Tom and I would never pretend we have done everything right as parents of our six children. One thing I do believe has helped our kids has been family dinner each night. Despite Tom sometimes being gone for music work evenings, we lived close enough to downtown that he was always able to come home after his daytime job and have dinner with us. It was the norm.
Some of our best memories are from dinner together. With 5 lively kids at the time, it wasn’t a Ward and June Cleaver type dinner atmosphere either. We had lots of laughs and sometimes, serious conversations over meals. Emmy is the only one home now to sit at our table, but the tradition continues. Our children will always have memories of those times when, whatever else happened during the day, we were together, a whole family sitting down to eat and talk.
I saw an article today posted by Gary Bauer. Here’s a quote:
“One study of adolescents found that living in an economically secure home with both biological parents accounted for some, but not all, of the benefits that are typically chalked up to family meals. I’ve come to suspect that regular meals serve as an easily measured proxy for one of the longest-standing and sturdiest determinants of adolescent well-being: authoritative parenting…”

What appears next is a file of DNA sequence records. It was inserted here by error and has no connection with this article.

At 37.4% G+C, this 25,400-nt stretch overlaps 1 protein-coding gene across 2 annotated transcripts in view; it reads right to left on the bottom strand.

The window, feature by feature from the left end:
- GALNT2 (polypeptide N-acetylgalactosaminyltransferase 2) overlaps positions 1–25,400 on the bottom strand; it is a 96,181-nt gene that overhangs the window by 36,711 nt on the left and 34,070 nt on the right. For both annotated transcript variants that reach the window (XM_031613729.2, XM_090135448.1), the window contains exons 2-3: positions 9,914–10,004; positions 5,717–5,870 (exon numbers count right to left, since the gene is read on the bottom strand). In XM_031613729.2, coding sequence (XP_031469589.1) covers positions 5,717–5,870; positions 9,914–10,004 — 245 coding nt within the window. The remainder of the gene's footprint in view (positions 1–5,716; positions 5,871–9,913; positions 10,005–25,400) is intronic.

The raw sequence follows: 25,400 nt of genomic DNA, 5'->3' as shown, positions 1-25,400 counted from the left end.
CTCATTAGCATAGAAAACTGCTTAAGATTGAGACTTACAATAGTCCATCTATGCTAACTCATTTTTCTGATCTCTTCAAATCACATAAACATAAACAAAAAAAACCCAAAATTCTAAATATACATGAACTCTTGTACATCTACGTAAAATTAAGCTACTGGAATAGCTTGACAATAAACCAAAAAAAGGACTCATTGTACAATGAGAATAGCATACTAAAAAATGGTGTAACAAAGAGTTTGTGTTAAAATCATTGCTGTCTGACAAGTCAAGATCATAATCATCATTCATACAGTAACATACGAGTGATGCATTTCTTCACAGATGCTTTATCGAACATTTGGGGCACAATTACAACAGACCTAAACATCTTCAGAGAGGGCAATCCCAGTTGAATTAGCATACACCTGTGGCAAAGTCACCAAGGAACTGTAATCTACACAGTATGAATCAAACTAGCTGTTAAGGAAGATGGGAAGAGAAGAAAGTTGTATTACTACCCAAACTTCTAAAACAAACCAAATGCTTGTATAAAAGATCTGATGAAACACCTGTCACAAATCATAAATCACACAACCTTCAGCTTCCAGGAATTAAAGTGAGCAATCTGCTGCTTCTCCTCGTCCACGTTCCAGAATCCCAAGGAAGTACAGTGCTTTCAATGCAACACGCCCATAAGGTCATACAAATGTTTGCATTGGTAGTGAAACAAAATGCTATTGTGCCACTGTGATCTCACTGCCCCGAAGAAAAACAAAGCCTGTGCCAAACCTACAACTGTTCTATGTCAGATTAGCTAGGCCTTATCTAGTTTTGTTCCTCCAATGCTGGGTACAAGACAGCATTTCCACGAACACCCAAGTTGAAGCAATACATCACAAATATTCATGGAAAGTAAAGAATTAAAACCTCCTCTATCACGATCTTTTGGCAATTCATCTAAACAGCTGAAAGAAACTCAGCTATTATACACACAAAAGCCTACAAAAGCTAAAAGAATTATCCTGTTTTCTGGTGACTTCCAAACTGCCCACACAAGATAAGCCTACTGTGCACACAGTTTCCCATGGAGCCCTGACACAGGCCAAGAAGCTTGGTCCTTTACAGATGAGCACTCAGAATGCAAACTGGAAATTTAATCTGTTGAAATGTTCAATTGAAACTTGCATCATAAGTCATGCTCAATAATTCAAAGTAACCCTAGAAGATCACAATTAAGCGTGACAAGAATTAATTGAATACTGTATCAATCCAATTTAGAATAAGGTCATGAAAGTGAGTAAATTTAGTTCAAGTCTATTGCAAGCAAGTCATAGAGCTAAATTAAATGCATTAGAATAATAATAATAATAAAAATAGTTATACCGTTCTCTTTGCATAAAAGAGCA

When we as parents are there, and the children are there, we are sending the strong message that we are not just individual units, sleeping under the safe roof like a motel. We are a family, linked together by love, and headed by parents with concern for the well-being of each member. It’s emotional security, and the need for that doesn’t end when children hit adolescence. In my own opinion, that’s when it is needed more than ever. Family mealtimes provide more than food for the stomach. It is food for the heart, mind and soul when you gather in love.
Here’s the article from the New York Times blog.